Thrice-taxed super unique to Australia

AFTER housing, superannuation is the biggest asset most Australians will ever own. But, unlike the family home, which is generally tax free, super is taxed three times.

Contributions are taxed on the way in, earnings are taxed while your money is in there, and the end benefits are taxed when you receive them. This situation of triple-taxation is unique to Australia.

Given an ageing population and shrinking workforce, there have been many calls for reform of Australia’s super system. A move to taxing only end benefits is often cited as a preferred solution. This would result in an improvement in equity and reduction in the complexity of the system.

Senator Helen Coonan, Minister for Revenue and Assistant Treasurer, has responsibility for tax policy and administration in relation to super. According to Senator Coonan, one of the most immediate priorities is to design and implement the initiatives outlined by the Government during its election campaign.

One of these changes would allow couples to split their super contributions. Under the proposal, contributions could be made by one spouse into their spouse’s account. The net effect is a reduction in the couple’s taxation by way of access to two tax-free thresholds and two reasonable benefit limits. This change is planned for July 1 2003.

According to Senator Coonan, choice of fund legislation is still on the agenda, despite the previous Bill being rejected by the Democrats. The legislation may be brought before Parliament as early as May, and would give workers the right to decide which fund their superannuation benefits are paid into.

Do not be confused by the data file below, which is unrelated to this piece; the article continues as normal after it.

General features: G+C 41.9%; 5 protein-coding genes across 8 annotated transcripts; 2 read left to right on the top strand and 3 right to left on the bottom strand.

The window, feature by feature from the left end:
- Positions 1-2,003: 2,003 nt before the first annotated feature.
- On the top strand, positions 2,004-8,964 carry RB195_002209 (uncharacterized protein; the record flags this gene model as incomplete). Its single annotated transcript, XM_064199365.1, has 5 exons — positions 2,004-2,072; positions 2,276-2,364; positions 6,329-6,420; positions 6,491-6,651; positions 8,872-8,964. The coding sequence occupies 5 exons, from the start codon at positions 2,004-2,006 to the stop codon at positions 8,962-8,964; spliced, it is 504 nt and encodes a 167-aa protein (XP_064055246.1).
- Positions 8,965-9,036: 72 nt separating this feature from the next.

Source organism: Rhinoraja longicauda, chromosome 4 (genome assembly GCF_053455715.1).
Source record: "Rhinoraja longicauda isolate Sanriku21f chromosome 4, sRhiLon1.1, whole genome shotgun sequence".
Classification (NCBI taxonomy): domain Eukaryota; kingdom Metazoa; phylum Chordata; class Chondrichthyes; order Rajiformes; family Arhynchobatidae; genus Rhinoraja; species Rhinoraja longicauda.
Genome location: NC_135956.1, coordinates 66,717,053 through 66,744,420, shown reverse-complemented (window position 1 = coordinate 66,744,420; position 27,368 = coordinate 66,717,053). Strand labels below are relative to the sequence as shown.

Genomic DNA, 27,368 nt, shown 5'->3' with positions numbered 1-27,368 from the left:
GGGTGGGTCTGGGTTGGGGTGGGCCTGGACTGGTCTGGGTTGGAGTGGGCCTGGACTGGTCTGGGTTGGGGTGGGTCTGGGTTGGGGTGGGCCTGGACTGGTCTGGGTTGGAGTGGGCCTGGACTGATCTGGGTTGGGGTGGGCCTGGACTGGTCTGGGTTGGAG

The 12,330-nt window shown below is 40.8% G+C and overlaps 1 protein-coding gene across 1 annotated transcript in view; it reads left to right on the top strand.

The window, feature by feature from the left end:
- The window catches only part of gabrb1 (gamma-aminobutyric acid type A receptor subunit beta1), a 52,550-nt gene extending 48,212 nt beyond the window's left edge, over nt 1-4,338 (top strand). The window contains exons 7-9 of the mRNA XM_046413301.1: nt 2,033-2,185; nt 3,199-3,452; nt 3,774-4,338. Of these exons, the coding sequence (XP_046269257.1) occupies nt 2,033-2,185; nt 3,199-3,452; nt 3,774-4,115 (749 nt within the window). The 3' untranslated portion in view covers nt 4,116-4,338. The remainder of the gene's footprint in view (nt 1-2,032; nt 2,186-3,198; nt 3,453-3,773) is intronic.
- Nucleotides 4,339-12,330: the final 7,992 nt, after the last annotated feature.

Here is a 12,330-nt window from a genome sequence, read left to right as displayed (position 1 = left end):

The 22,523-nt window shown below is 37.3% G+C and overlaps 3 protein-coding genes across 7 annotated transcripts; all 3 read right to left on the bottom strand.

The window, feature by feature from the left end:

July 1 2002 marks the 10th anniversary of Australia’s intro-duction of compulsory superannuation support. Under this system, employers are required to give a minimum prescribed level of super support to their employees. On July 1 this year the contribution rate will increase to 9 per cent from the current 8 per cent.

The Government also will reduce the super surcharge from 15 per cent to 10.5 per cent over the next three years. The first reduction, 1.5 per cent, will take place on July 1 this year.

In addition to these changes, a debate over the safety of superannuation is currently under way. Don Mercer, former chief executive of ANZ bank, is heading the Superannuation Working Group, which released draft recommendations in March. These include a universal licensing regime for all super funds, prudential standards-making power for the Australian Prudential Regulation Authority, and a requirement for super funds to hold annual general meetings.

According to Philippa Smith, chief executive officer of the Association of Superannuation Funds of Australia, the outcome of the safety of super debate and the resultant regulatory framework adopted are likely to determine the future shape of the superannuation industry.

A Senate Committee is also currently looking into superannuation. Chaired by Senator John Watson from Tasmania, the Superannuation Select Committee is conducting an inquiry into the adequacy of the tax arrangements for superannuation.

According to Senator Watson, the inquiry will focus on “just how adequate the accumulated superannuation savings of an individual will prove to be, given the current taxation treatment they receive”.

The Senate Committee is currently calling for submissions. It plans to hold public hearings on the issues, and will report to the Senate on September 28 this year.

p Meanwhile, the Australian Institute of Company Directors has urged the Federal Government to: reform the superannuation regime to remove impediments for Australians to save; define the role of Inspector General of Taxation; move on its promised review of our international tax system; and eliminate the 3 per cent tariff on business inputs and the 5 per cent general tariff, when drawing the Federal Budget for next month.

The institute’s CEO, John Hall, maintains that Australia’s superannuation and international tax regimes are too complex, and has called on the Government to focus on reducing their complexity.

“We are the only country taxing superannuation three times and Australians are discouraged from placing more savings into superannuation because of the overall complexity of the regime,” he said.

“The current system fails to address the serious long-term savings dilemma that exists in Australia.”

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